Know How Goa Was Politically Integrated Into India
Long after British left India, French and Portuguese Colonies were yet to be politically integrated into India. While the French Colonies were integrated via diplomatic solutions, the reluctance of the Portuguese government to hand over their colonies diplomatically left India with little choice but to use military strength to integrate Goa into India. Here is the timeline of how things unfolded at that time.
1951: Portugal amended its constitution to convert its colonies in India into Portuguese Provinces.
1954: Uprising in Dadra and Nagar Haveli threw off Portuguese rule. The attempt by Portuguese to reoccupy the enclaves were thwarted by the Indian troops, following which Portugal dragged India into International Court of Justice.
1955: Indian Consulate in Goa was closed. Nehru stated in unwavering terms that the Portuguese presence in India will not be tolerated.
1960: Court Rejects Portuguese Complaint. The United Nations General assembly also rejects Portugal’s contention that its overseas territories are provinces.
1961: Following the failure to obtain any diplomatic solution, Operation Vijay was put into action.
Operation Vijay – Purging of the Portuguese The action by the Indian armed forces that ended 451 years of Portuguese governance in Goa was codenamed ‘Operation Vijay’. It involved land, sea and air strikes for over 36 hours resulting in 22 Indian deaths and 30 Portuguese deaths. On December 18, 1961, the operation was put into action. The Portuguese armed forces were instructed to either fight or die, but they offered little or no resistance to the Portuguese army heavily outnumbered by their Indian counterparts. The Portuguese forces eventually surrendered on December 19th, 1961.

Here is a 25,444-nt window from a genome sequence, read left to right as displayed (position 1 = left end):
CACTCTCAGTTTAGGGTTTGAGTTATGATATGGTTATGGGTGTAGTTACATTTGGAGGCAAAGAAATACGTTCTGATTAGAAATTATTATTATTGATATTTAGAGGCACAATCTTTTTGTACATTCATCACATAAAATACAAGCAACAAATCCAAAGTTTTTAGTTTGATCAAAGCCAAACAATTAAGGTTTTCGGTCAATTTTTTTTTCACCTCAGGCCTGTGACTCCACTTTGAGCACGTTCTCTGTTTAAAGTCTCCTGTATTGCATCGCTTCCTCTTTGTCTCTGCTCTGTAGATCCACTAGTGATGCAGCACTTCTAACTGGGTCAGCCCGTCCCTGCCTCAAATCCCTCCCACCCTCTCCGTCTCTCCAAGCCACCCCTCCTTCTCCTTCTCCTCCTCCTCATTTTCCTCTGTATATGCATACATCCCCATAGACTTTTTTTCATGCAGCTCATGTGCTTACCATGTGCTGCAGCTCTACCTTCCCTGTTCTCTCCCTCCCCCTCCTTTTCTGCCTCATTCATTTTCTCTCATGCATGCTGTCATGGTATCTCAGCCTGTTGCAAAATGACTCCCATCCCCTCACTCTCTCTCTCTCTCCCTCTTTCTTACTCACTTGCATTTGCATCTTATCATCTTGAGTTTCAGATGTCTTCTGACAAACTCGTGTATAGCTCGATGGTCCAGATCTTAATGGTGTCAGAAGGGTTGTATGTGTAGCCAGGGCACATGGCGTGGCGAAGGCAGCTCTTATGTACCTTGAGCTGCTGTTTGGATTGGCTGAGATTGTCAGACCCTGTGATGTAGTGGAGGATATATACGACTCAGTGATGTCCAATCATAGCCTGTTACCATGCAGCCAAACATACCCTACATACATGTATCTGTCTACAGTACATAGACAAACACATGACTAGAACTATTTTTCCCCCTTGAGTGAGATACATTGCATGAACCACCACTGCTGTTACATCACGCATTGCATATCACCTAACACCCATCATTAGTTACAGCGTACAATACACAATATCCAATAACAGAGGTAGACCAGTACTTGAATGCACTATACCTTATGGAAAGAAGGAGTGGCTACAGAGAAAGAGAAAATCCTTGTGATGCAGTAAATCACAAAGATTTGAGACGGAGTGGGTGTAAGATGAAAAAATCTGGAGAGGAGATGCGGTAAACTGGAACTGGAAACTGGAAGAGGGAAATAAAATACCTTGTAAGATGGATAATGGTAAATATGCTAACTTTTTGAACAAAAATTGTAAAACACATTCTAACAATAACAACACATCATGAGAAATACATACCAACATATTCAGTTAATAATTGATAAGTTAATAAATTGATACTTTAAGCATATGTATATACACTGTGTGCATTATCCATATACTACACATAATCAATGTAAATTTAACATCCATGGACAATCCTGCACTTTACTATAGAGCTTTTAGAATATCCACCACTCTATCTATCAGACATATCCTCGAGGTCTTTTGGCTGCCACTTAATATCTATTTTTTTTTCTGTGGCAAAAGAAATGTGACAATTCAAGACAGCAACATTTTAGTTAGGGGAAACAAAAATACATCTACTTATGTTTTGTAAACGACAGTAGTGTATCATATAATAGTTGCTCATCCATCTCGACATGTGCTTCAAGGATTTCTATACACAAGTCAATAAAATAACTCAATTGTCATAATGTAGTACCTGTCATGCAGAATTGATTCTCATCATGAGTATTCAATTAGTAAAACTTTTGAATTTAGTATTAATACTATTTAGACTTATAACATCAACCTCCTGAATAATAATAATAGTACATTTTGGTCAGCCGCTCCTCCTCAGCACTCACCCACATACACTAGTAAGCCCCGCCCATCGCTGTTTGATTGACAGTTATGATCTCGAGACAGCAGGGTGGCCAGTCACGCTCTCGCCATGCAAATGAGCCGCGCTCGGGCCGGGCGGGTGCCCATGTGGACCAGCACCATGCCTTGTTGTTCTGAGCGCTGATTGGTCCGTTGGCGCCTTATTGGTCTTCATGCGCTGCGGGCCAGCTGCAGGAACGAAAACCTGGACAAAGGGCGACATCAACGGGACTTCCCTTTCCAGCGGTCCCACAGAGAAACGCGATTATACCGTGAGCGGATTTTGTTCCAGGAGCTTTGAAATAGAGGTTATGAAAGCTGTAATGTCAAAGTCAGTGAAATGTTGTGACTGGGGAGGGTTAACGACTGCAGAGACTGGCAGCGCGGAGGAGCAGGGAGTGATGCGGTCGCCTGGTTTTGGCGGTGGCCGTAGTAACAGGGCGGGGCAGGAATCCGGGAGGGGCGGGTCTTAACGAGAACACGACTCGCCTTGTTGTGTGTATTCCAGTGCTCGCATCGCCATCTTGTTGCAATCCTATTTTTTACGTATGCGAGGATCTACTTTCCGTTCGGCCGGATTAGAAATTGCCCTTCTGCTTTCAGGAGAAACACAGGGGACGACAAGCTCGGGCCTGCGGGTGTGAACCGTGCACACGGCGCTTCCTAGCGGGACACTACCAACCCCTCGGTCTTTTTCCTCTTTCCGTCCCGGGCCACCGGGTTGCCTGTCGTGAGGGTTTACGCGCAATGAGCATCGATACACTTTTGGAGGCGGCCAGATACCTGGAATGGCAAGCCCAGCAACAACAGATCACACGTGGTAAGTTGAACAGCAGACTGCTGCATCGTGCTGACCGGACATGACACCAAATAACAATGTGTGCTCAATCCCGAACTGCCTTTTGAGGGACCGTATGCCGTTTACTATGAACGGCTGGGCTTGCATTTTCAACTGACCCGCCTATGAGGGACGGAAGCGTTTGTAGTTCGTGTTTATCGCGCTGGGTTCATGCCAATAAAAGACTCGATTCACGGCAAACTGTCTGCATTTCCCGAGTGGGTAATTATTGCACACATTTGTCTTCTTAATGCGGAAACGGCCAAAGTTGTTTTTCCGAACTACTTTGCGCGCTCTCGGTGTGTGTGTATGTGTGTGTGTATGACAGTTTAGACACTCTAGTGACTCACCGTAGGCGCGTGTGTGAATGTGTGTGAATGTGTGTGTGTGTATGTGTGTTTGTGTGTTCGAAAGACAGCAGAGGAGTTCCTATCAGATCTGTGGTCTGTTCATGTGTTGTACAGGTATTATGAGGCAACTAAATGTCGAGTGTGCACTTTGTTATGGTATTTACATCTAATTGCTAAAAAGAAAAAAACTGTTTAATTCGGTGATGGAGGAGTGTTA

Russia – A friend in need Prime Minister Narendra Modi once stated that “…in times of crisis, where you need a friend, Russia has always stood with us… “. The statement was based on facts as was evident post successful annexation of Goa when the Portuguese severed all diplomatic links with India and Lisbon took India to Security Council, where the resolution condemning India’s action was vetoed by USSR.
The US, UK, France, Brazil, Pakistan all condemned the military action taken by India. India’s international image as a pacifist nation took a hit as was evident with what President Kennedy told the Indian ambassador, “You spend the last fifteen years preaching morality to us, and then you go ahead and act the way any normal country would behave… People are saying, the preacher has been caught coming out of the brothel.”
Many African countries, themselves being former European colonies reacted with delight at the capture of Goa. Surprisingly, China too supported India, although, it wasn’t without a jab at the then Prime Minister of India, Jawaharlal Nehru. The Communist newspaper of Hong Kong (regarded as reflecting the Government’s views) described the attack as “a desperate attempt by Mr. Nehru to regain his sagging prestige among the Afro-Asian nations.” The head of the Soviet Union applauded the Indian action and urged Indians to ignore Western indignation as it came “from those who are accustomed to strangle the peoples striving for independence… and from those who enrich themselves from colonialist plunder”
Revival of India – Portuguese relations Following the fall of the authoritarian rule in Lisbon, the relation between India and Portugal improved. On 31 December 1974, a treaty was signed between India and Portugal with the Portuguese recognising full sovereignty of India over Goa, Daman, Diu, Dadra and Nagar Haveli. Goa was incorporated into India as a Union territory and, in 1987, became a state.